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Collection Development Policy

History

History
Frank Conaway
June 2009

 

History of the collections 

The origin of the History and Social Sciences collections substantially predates the establishment of the University itself.  One of the foundations of the library of the Old University of Chicago (to which the University of Chicago succeeded) was the important collection of United States public documents amassed by Stephen A. Douglas, a founder of the Old University.  Only a few years after the University opened, its library possessed one of the best collections of early American Congressional documents in the nation, according to the most exhaustive bibliography of the age.

The famous Berlin Collection offered the nucleus of the Library’s important Central European collections; the 9,000 volume Lane collection was a particularly key element in the foundation of the history collections in general.  The acquisition of the Eckels collection made this library at a stroke the most complete in this nation for 16th century England. 

With comparatively liberal support, the ongoing and retrospective growth of the history and social science collections in the early 20th century was impressive, and the University’s collections were among the largest and most distinctive in the nation.  The foundation of the Latin American collection dates from the professorship of J. Fred Rippy in the 1920’s.  The predominance of Mexico in our Latin American collecting also dates from these years.  (See also sections in this Statement on East Asia, South Asia, Middle East, and Slavic and Eastern European studies.)

By mid-century, the Library was considered to have one of the most extensive social science collections in the nation, both in monographic literature and serials.  Extensive exchange programs brought in remarkable collections for state governments and public institutions, particularly those serving special needs communities.  In the era of World War II, we were beneficiaries of the work of the Library of Congress mission to Europe, and in the post-war years we were founding members of the Farmington Plan to acquire foreign library materials in cooperative with other research libraries.

The University of Chicago was a pioneer in library microfilming, with the first in-house library microfilming lab.  From the 1930’s important materials, notably newspapers and other serials, were filmed for national and international preservation and then discarded.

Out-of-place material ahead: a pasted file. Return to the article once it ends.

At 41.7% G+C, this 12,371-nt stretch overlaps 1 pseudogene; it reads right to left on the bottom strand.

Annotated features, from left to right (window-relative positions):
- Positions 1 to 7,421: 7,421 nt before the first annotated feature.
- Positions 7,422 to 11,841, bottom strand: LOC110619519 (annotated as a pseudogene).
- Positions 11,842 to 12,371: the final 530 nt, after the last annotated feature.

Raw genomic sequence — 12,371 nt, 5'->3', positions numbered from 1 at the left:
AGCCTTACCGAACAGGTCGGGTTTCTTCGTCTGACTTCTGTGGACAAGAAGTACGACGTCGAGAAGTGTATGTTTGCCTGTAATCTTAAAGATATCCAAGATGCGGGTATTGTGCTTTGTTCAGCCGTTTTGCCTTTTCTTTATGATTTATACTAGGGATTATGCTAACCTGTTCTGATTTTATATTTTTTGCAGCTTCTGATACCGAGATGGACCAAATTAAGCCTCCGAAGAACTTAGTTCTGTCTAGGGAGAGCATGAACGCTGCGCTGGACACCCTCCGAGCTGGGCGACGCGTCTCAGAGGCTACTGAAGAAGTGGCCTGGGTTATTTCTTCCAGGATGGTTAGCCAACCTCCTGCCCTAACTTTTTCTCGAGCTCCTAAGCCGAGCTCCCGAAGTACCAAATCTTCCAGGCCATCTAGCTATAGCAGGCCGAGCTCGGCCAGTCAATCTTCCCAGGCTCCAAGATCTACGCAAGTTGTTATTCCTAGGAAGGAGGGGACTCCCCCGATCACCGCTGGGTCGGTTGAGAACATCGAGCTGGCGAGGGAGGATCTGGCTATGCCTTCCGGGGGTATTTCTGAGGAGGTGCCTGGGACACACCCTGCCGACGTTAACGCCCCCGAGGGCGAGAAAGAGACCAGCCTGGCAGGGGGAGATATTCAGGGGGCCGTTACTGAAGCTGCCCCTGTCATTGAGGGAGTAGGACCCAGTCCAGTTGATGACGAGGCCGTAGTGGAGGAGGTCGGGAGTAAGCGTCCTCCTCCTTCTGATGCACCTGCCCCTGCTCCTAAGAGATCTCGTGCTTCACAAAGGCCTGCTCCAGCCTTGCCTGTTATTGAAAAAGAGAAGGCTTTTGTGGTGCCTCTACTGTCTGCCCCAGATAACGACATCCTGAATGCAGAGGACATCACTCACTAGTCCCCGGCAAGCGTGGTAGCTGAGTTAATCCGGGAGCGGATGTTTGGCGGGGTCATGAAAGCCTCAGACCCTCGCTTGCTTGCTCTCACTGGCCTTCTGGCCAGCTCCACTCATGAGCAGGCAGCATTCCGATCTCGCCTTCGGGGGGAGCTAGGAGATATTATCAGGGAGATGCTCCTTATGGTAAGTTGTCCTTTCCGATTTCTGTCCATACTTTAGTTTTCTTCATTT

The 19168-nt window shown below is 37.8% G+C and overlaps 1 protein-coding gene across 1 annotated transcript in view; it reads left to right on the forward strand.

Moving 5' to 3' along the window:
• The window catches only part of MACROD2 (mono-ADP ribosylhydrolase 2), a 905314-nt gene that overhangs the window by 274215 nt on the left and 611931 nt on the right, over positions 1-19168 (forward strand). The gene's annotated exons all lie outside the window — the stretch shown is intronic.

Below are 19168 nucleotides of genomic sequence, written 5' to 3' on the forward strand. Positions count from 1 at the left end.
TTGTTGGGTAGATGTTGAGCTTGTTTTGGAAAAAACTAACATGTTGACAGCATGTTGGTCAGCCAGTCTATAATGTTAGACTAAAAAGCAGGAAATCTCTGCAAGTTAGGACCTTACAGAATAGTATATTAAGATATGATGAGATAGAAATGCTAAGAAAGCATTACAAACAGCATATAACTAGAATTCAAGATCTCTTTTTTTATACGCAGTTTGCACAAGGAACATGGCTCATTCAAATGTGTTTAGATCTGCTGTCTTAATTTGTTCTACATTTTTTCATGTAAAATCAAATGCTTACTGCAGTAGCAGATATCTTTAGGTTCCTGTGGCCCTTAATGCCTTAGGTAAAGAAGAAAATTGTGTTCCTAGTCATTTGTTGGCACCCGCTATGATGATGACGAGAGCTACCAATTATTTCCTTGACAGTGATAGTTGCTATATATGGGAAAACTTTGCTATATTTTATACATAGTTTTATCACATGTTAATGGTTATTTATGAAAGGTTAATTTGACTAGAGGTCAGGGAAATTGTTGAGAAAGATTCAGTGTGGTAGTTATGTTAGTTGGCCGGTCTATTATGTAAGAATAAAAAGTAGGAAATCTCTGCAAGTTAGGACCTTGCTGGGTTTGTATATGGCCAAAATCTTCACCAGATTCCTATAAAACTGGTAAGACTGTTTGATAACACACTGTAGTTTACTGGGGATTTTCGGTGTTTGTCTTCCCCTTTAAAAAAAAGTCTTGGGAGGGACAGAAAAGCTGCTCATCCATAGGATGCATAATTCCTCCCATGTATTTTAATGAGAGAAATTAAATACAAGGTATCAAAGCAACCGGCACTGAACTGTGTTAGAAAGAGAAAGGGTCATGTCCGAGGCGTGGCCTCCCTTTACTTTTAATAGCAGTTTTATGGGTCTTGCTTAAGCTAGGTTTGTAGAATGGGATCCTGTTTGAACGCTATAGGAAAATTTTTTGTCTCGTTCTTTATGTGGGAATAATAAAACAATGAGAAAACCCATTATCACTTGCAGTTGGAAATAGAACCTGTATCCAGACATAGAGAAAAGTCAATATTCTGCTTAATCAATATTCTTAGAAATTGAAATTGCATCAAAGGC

The University was a founding member of the Midwest Interlibrary Center (later known as the Center for Research Libraries), located on our campus, and the University Library was by far the largest source of the Center’s original collections.   In a development remarkable in large research library history, in the years around 1949, hundreds of thousands and books and serial volumes were categorically transferred from our massively overcrowded library to the Center.  It is probably fair to say that of these hundreds of thousands of volumes to be held cooperatively the larger share were selected from the history and social sciences collections.   They included countless minor serials, state and foreign documents, and numberless highly specialized monographs.  Odd and curious lacuna visible even today in our extensive retrospective collections can be explained by these massive deaccessions and transfers.  Notable among them are proceedings of some state and local historical societies.  The materials, needless to say, are still available here on our campus, but they are in the custody of the Center, not on our shelves and not in our catalogs.  

The ongoing programs of the Center, have very significantly affected the overall development of our own history and social science collections.  Because the Center has undertaken to acquire microfilm from major archival repositories, we have almost entirely lacked films from the (British) National Archives (formerly, the Public Record Office), materials that may be commonly held in libraries similar to ours.  Because of our historical dependence upon the Center our filmed collections from the US National Archives are spotty -- and comparatively insignificant.  Because of the Center’s historical program to collect state publications, our own collections, even of statistical returns, are drastically limited after 1950.  The Center undertook to collect foreign doctoral dissertations comprehensively.  Accordingly, especially in years of limited book funding, our library passed over many foreign monographs explicitly derived from dissertations, resulting in sometimes surprising gaps in our collections.  Because the Center has had a major program to collect both foreign and domestic newspapers our collection of retrospective newspaper files in film is (apart from “area studies” titles) severely limited.  In recent years, the Center’s programs and policies of collecting have grown weaker and more limited, characterized by uncertainty and delay respecting the acquisition of needed material, and correspondingly we have grown more dependent upon partner libraries for the supply of material we once expected the Center to provide; and we have found it necessary or prudential to purchase more microfilmed archival material ourselves.